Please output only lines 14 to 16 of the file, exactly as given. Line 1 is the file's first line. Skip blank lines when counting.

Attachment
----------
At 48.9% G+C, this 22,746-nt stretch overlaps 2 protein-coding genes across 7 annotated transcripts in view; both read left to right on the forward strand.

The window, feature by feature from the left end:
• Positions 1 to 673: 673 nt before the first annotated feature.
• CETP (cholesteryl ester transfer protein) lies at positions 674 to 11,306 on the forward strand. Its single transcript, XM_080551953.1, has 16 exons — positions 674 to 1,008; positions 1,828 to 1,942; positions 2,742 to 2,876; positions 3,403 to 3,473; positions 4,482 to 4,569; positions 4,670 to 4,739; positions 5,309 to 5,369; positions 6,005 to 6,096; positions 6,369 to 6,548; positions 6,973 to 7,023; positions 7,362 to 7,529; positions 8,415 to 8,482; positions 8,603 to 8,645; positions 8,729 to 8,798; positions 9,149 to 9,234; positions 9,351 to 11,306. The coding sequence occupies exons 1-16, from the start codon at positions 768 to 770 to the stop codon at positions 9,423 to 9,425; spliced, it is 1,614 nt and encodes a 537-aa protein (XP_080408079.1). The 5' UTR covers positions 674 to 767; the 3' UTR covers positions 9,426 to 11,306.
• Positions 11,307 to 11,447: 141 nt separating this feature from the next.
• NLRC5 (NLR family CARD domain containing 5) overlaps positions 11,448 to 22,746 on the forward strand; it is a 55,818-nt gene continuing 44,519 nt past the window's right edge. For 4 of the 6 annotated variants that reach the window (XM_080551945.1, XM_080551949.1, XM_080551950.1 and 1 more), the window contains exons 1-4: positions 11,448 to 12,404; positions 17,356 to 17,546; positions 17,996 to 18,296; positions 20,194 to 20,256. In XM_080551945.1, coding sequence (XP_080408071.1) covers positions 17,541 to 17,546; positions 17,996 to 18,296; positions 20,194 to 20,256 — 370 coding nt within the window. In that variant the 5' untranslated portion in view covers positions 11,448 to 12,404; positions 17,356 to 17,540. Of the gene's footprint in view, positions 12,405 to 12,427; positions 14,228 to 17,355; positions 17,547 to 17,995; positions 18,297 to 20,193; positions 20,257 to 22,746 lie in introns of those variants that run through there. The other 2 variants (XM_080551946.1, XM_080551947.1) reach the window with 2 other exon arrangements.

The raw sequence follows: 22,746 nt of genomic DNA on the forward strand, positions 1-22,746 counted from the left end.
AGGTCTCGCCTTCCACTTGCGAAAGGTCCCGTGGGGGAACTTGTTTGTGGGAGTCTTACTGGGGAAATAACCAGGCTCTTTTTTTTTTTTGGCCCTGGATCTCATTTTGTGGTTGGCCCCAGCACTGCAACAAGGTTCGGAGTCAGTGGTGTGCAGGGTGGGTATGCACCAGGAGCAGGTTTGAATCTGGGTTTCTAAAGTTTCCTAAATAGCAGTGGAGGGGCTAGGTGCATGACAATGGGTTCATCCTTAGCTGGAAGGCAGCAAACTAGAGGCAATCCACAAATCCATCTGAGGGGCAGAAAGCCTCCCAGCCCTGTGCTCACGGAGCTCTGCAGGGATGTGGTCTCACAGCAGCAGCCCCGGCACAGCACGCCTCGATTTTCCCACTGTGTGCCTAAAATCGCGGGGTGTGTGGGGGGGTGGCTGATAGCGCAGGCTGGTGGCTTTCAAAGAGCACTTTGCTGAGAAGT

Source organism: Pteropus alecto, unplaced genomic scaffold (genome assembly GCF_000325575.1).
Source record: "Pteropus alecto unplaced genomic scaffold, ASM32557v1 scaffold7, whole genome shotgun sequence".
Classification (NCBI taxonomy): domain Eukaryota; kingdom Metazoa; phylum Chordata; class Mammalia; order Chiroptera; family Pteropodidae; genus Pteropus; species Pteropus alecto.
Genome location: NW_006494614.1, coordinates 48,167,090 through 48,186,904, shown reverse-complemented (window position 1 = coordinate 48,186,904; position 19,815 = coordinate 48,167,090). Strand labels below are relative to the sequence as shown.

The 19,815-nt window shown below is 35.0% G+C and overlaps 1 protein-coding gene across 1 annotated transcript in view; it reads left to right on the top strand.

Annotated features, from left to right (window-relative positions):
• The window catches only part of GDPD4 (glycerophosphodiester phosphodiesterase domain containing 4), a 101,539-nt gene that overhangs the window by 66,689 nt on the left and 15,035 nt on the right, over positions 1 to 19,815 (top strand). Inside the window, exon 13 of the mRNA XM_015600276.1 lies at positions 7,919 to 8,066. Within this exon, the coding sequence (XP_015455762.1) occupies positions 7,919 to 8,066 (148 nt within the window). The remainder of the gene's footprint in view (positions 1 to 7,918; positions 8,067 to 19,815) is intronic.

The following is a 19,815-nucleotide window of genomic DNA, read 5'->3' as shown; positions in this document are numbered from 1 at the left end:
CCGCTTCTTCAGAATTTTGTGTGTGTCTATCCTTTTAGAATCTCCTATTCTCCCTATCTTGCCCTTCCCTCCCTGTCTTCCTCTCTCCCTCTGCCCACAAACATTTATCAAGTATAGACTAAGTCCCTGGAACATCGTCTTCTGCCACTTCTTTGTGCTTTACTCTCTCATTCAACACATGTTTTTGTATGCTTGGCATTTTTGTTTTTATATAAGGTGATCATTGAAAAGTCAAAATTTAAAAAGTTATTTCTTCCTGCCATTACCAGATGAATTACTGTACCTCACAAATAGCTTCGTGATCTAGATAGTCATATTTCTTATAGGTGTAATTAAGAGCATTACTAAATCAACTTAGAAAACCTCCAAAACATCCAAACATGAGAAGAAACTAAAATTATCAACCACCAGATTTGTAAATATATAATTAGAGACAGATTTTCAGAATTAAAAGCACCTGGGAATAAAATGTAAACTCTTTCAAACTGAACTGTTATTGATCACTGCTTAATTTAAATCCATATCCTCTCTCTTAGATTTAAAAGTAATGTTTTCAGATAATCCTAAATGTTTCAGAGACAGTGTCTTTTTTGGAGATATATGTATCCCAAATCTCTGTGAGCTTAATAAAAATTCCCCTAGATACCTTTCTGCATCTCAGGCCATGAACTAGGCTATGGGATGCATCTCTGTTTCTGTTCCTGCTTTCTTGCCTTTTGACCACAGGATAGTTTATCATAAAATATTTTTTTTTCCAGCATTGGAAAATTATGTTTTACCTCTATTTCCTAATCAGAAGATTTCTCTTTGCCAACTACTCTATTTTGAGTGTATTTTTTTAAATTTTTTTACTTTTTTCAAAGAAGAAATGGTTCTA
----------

Annotated features, from left to right (window-relative positions):
• The window catches only part of GDPD4 (glycerophosphodiester phosphodiesterase domain containing 4), a 101,539-nt gene that overhangs the window by 66,689 nt on the left and 15,035 nt on the right, over positions 1 to 19,815 (top strand). Inside the window, exon 13 of the mRNA XM_015600276.1 lies at positions 7,919 to 8,066. Within this exon, the coding sequence (XP_015455762.1) occupies positions 7,919 to 8,066 (148 nt within the window). The remainder of the gene's footprint in view (positions 1 to 7,918; positions 8,067 to 19,815) is intronic.

The following is a 19,815-nucleotide window of genomic DNA, read 5'->3' as shown; positions in this document are numbered from 1 at the left end: